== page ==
Manage User scripts

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SpaceMonkey

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Feb 5, 2011, 12:41:29 PM2/5/11
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Hi,

Let me firstly state that i know less than nothing about programming,
the finer working of a computer or how Greasemonkey and Scripts
work....i just enjoy the fact that they do............

all this seems to of changed.

Previously i simply right-click on greasemonkey, manage user script
and then i could add or remove pages from my chosen script...easy
peasy japaneesy.

Now it seems..that from the other discussions and the endless
programmer talk (that i do not understand) that i have to start
physically typing things/changing things??

is this correct or is there a trick im missing to add/remove/block
certain pages from my script?

i use GreaseMonkey and scripts for a MMORPG..and it previously worked
like a dream.

i appreciate that this is technically a repost...but i was kind of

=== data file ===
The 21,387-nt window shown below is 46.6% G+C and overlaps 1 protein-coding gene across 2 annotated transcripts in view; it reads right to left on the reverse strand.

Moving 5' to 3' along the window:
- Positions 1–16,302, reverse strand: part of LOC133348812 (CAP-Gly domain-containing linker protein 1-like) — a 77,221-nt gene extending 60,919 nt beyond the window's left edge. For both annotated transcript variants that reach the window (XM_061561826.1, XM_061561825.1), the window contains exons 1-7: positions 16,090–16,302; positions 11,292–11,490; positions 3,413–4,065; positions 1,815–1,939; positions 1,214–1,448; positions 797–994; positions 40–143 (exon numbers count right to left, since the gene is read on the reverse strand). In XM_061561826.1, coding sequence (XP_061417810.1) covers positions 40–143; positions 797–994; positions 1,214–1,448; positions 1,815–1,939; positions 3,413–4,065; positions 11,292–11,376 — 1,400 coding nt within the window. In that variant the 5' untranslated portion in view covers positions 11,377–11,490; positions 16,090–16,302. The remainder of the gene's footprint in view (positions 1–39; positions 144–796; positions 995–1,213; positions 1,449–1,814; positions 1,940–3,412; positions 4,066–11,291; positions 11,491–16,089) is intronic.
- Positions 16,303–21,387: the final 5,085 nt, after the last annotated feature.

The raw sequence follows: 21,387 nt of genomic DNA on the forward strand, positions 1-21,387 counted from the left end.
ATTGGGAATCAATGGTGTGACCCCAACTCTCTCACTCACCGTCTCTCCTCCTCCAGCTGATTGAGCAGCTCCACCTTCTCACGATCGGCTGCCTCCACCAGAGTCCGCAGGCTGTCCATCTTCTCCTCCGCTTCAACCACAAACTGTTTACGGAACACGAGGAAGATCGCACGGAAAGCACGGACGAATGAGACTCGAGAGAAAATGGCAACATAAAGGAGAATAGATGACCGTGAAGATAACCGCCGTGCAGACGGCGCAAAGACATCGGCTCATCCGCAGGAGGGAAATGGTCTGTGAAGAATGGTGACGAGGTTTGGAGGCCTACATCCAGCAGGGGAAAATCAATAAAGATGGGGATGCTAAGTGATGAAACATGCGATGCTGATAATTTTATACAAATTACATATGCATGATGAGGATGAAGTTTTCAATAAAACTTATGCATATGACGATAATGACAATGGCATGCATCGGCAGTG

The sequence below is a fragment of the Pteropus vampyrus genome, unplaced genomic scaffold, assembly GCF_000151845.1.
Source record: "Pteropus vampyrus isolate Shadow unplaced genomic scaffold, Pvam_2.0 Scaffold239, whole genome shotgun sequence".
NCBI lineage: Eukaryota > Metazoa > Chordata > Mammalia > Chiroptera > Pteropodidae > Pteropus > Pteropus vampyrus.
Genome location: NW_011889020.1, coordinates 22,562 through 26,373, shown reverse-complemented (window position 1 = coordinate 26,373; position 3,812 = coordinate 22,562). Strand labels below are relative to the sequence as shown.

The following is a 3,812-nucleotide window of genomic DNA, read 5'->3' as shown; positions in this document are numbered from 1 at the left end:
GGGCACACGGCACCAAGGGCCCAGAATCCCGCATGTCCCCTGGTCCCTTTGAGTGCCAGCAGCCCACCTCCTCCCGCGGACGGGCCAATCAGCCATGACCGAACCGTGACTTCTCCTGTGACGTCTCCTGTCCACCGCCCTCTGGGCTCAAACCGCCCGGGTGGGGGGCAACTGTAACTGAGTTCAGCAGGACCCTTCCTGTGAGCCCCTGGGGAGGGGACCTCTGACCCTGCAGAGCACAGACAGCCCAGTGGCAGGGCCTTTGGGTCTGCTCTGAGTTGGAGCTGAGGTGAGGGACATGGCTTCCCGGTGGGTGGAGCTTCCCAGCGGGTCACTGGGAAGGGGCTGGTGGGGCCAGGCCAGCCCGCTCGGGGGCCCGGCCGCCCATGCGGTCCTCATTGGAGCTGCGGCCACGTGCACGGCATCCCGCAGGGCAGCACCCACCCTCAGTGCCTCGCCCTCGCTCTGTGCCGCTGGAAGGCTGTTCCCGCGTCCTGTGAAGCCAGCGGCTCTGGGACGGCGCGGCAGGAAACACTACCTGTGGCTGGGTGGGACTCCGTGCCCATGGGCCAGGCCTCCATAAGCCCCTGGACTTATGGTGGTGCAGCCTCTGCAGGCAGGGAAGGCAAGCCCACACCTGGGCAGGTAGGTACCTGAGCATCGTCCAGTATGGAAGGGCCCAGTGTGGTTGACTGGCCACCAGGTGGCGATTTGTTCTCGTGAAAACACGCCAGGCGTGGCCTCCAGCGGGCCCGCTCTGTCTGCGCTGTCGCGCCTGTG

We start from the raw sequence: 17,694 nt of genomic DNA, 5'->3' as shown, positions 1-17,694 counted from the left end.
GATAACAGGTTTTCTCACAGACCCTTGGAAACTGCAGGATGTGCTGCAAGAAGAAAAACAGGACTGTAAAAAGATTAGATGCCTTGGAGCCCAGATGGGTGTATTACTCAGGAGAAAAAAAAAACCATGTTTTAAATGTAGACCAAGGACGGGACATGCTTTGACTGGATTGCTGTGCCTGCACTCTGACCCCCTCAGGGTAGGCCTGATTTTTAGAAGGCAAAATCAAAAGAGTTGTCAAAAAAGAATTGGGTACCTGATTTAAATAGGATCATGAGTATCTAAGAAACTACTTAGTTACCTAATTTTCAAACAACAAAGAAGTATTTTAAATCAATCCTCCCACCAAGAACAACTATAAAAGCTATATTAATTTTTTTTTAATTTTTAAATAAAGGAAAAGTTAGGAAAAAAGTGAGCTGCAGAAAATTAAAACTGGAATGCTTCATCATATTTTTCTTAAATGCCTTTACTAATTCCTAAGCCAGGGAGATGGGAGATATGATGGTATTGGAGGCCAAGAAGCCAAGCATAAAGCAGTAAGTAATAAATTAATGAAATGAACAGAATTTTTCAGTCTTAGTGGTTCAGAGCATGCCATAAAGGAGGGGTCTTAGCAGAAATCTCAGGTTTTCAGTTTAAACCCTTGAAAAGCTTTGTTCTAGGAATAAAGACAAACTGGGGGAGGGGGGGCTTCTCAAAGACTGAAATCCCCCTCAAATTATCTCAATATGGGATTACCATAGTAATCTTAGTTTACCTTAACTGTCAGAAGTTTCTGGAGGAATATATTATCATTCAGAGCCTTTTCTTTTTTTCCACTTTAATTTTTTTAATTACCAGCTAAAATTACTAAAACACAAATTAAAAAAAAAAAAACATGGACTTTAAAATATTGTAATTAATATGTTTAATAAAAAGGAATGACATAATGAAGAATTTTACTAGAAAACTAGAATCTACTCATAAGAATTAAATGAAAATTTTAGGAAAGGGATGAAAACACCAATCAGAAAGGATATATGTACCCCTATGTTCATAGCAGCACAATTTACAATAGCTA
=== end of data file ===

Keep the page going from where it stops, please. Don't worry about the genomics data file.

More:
hoping that someone on here would humour me and others with a
"laymans" version

thanks for your time

Matt Sargent

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Feb 5, 2011, 1:58:34 PM2/5/11
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This is now done by directly editing the scripts. Easiest way to bring
up a script in your editor of choice, is to right-click the Monkey icon
in the status bar, then right-click on the script you want to edit.
Editing the script directly is now the only way to add includes and
excludes, and these custom edits will be lost should you install an
update to the script, so keep a copy elsewhere. Also, should your script
be in UTF-8 format (recommended), and your editor converts it to an
unsupported code page, your script could break, as happened to me.

Anthony Lieuallen

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Feb 5, 2011, 10:06:33 PM2/5/11